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Movement Starts For Intellectual Property
Legislation to bolster intellectual property enforcement resources and tools for the Homeland Security Department through its Customs and Border Protection and Immigration and Customs Enforcement agencies could move through the Senate Finance Committee before Thanksgiving, aides said Monday.
The measure, which Finance Chairman Max Baucus and ranking member Charles Grassley introduced in August, will be the focus of a hearing today.
After extensive negotiations with industry stakeholders, the bill has the backing of groups like the U.S. Chamber of Commerce’s 650-member Coalition Against Counterfeiting and Piracy. Coalition Chairman Rick Cotton, who serves as general counsel for NBC-Universal, will testify in support of the IP provisions, which are part of a broader CBP reauthorization effort. The bill would establish an IP coordination center within ICE to prevent importation or exportation of pirated and counterfeit goods.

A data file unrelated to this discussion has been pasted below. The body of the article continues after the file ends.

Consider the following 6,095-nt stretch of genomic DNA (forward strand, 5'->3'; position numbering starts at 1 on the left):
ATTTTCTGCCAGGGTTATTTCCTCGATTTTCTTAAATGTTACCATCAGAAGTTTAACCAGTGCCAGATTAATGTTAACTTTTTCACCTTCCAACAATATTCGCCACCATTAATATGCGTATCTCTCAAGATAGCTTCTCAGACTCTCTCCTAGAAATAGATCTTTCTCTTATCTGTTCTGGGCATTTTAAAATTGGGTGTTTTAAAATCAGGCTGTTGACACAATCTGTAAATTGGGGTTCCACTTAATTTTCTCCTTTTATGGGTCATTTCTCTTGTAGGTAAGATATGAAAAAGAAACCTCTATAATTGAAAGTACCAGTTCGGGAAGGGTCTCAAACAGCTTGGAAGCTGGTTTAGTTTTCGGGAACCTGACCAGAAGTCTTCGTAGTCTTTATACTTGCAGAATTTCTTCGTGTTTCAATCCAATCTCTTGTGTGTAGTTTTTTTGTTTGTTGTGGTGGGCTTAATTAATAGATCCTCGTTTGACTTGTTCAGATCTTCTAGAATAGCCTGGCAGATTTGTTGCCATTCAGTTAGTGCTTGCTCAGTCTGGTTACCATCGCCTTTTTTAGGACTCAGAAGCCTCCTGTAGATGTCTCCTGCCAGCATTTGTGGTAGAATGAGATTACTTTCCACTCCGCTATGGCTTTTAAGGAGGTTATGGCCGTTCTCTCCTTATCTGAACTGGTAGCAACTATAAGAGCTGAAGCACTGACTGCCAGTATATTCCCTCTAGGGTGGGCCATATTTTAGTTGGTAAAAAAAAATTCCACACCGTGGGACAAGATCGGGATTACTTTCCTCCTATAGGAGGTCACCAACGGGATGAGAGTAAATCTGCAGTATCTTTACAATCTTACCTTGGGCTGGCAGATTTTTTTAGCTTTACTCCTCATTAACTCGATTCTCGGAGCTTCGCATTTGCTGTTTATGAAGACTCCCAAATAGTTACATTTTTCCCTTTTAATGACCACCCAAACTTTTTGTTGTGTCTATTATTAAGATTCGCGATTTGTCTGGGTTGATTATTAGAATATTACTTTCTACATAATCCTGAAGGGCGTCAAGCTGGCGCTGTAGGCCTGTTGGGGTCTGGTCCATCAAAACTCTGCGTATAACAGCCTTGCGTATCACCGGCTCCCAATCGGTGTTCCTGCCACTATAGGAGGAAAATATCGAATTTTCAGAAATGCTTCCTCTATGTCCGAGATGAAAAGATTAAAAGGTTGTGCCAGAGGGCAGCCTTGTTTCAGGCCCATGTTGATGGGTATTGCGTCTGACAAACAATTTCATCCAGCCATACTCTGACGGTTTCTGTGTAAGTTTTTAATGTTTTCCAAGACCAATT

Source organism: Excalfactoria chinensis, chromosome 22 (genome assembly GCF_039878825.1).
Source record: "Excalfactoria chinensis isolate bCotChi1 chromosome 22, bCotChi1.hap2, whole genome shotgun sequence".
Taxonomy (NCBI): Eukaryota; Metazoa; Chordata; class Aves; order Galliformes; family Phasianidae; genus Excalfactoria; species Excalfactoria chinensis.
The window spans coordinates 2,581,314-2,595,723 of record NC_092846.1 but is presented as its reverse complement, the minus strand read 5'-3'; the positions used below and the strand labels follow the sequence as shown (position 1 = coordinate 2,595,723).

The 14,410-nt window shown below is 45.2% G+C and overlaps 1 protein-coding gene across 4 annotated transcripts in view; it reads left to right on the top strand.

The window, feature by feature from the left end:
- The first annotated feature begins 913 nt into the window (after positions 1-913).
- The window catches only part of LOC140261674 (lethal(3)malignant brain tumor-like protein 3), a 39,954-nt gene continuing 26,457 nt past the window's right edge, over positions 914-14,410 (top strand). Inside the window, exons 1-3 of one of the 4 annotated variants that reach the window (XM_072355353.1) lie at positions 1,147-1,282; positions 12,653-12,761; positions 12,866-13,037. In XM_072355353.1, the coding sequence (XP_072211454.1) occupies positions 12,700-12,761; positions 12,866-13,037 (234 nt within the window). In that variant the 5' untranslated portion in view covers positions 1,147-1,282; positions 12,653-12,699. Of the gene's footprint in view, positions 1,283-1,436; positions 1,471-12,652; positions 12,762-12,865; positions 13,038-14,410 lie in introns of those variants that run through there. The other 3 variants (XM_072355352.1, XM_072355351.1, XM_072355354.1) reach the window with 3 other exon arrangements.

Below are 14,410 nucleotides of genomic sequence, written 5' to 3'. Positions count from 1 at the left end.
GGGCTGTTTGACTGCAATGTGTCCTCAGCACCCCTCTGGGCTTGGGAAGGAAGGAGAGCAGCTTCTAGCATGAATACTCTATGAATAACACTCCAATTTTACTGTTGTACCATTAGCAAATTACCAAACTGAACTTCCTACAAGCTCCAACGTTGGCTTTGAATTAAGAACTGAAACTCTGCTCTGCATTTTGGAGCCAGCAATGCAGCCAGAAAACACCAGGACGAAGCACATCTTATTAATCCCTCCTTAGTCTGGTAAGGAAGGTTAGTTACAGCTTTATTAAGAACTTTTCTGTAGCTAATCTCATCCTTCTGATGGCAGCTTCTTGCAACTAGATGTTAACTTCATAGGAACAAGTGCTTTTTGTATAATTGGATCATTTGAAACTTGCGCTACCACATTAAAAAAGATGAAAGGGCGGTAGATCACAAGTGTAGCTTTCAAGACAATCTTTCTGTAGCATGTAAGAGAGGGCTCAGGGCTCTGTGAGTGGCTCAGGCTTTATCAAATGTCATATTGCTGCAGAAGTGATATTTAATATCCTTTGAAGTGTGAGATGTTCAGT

The measure strengthens CBP’s targeting efforts to detect goods that violate IP rights and requires CBP to dedicate port personnel with primary responsibility for enforcing those rights. The bill requires a strategic plan to decide where best to position those agents and would assign at least one full-time IP specialist at each of the top 10 ports.
The Chamber’s IP coalition believes port selection should not be based solely on the volume of seizures, because traffickers will quickly switch shipping schedules. Instead, dedicated IP personnel should be present at all high-volume ports. Cotton’s group wants at least three full-time CBP employees assigned to ICE’s IP coordinating center and a stronger emphasis by CBP on employee training. The agency reportedly cancelled its IP training this year.